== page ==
Welcome to Virginia!

With nearly 130,000 active duty military families stationed in Virginia, and an unknown number of retired personnel,

Virginia is the second largest active duty population in the country. If you have a dependent that has special needs, you have many options and excellent resources available to make your tour here successful!

To learn more about what support services are available at your present, or next duty station, contact your EFMP coordinator to get enrolled so your family member can gain access to referrals and information about the local medical facilities.

 

The Exceptional Family Member Program varies with each branch of the military. Click on your branch below:

If you prefer a live chat, click here for more information

 

We have one-stop-shopping in your search for EFMP Coordinators Nationwide.

Click on the box below for the most current information, forms and procedures.

For more information to other topics related to your PCS, click on the direct link to your next duty station:

Things to keep in mind before your dependent turns 18 years old.

Our Friends at POAC have compiled a wonderful list of "what to do before your dependent turns 18 years old for our Virginia families. Click below for more resources. There are sample letters to DFAS, on how to enable the Survivor Benefit Plan, Annuities to a special needs trust (SNT), and templates for special needs trusts and how to apply for "Tricare for life".

Call DFAS directly at 800-321-1080 or click on https://www.dfas.mil/retiredmilitary/provide/sbp/special-needs-trust.html for the most up to date information.

To discuss these topics or help with forms associated with benefits, please email one of our qualified volunteers, Scott Campbell,  at campbellsservices@gmail.com

Military Dependent Facts & Supports

 ~  An average military child moves 6-9 between K-12.

 

~  All 50 States have signed the Interstate Compact on Educational Opportunity for Military Children.

 

~  80% of Military Children attending Public Schools & are in most school districts.

 

~   In 2009, Virginia signed into law the Interstate Compact on Educational Opportunity for Military Children.

 

~   In 2016 Virginia had the highest number of dependents of Active Duty and that number has since increased.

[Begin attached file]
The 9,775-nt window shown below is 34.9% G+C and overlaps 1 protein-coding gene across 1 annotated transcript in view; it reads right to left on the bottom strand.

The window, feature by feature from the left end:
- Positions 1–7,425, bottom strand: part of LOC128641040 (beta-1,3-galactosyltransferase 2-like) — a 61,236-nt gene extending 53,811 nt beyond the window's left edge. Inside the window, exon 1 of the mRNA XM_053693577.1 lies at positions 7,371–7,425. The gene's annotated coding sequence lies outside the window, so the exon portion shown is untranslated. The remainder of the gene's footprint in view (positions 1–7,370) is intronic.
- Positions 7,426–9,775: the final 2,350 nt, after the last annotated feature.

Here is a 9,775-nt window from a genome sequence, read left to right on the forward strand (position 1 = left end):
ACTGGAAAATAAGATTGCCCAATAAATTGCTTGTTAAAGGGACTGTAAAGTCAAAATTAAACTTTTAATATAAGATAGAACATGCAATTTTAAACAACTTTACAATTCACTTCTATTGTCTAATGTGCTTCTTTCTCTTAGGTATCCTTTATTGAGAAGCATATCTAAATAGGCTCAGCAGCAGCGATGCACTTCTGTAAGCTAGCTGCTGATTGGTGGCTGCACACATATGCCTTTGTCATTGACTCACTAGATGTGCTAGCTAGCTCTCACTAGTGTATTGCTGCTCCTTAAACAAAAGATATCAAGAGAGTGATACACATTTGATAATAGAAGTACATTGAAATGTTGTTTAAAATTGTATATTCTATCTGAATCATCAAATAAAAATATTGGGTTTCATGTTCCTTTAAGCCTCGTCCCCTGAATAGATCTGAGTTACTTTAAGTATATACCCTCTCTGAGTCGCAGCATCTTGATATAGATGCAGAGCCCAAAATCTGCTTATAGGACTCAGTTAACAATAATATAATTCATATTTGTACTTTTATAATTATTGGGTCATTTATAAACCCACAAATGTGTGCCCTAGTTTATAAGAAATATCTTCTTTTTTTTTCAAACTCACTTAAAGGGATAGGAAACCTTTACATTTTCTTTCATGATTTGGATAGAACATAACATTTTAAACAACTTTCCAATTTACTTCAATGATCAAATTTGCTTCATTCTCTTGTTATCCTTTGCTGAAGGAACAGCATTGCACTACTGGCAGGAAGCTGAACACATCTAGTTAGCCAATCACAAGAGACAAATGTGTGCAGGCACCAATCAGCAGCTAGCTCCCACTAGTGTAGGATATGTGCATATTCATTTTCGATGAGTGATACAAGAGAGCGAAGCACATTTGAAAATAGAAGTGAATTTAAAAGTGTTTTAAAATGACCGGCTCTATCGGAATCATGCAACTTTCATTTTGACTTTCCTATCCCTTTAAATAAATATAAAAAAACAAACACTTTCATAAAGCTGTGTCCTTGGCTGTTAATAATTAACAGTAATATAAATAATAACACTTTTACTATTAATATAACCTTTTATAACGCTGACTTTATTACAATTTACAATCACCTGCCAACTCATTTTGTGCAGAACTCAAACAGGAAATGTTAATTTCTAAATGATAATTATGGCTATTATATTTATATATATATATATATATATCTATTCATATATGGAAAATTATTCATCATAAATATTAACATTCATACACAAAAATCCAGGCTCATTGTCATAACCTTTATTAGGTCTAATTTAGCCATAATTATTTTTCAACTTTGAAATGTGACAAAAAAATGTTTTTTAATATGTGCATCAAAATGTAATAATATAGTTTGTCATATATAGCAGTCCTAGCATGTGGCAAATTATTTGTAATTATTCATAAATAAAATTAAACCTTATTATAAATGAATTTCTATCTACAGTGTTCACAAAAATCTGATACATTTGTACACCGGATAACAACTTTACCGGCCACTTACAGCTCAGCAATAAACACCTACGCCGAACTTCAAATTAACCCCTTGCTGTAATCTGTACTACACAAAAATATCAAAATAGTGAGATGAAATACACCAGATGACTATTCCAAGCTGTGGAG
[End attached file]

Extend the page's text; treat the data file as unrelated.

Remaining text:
~   State Legislation: VDOE requires all school Districts to implement a Military student Identifier; 2015-16SY

 

~   Federal Legislation: ESSA will require all schools districts to implement a Military Student Identifier; 2018-19 SY

 

~   FCPS: 11,200 dependents of Active duty based on Impact Aid.

 

~   PWCS: 7300 dependents of Active duty based on Impact Aid.

~   April is the Month of the Military Child (MOMC).

 

~   November is the Month of the Military family (MOMF).

 

~   Tutor.com/home: Free online tutoring for K-12 for dependents.

 

~   Military Family Life Consultants (MFLC) offers free counseling for Military.

 

~   School Liaison Officer (SLO): Resource for all transitioning military families, Educators and the community.

 

Source: DODEA, MIC3, VDOE, Impact Aid, American Academy of Pediatrics, The National Center for Child Traumatic Stress.

Military families are at risk of developing secondary PTSD. Children in military families are exposed to stress levels that could be considered toxic according to The American Academy of Pediatrics. The National Center for Child Traumatic Stress notes that, “Military children experience unique challenges related to military life and culture. These include deployment-related stressors and reintegration.” Military children live with the constant fear of losing a parent, parental separation, moving and making new friends, all while living in a household with one often overloaded parent holding down the fort. The dynamics of welcoming a returning parent that has been injured physically or mentally is real. Children often mimic behaviors of a returning parent with Post Traumatic Stress Disorder. Even an at home parent struggling with anxiety can have a significant impact on their children’s well-being. Managing stress as a family needs to be a high priority.

~  WWI (1917-1918): 4,734,991; WWII (1941-1945): 16,112,566 ; Korean War :(1950-1953) 5,720,000; Vietnam War (1964-1975): 8,744,000; Desert Shield/Desert Storm (1990-1991): 2,322,000

 

~  US Population 325,482,580; Current Armed Forces 1,332,987 (Peak 2003: 1,437,450)

 

~ 42 % of the population serve in an all-volunteer Armed Force

 

~  16 years: longest war in recent history

 

~  Current Service members have/are experiencing more deployments and combat days than any other wars in recent history.

 

~ On average 5-6 Suicides per week of Active Duty Service Members

 

~ Terms: Combat Trauma, PTSD/Symptoms, Secondary PTSD/ Traumatic stress (STS), TBI

 

~  Previous Wars: Shell Shock, Battle Fatigue, War Anxiety, etc

 

Source: U.S. Dept. of Veterans Affairs, Defense Manpower Data Center, Total Force Suicide Pentagon Report Sept 2017.

Military Data & War Trauma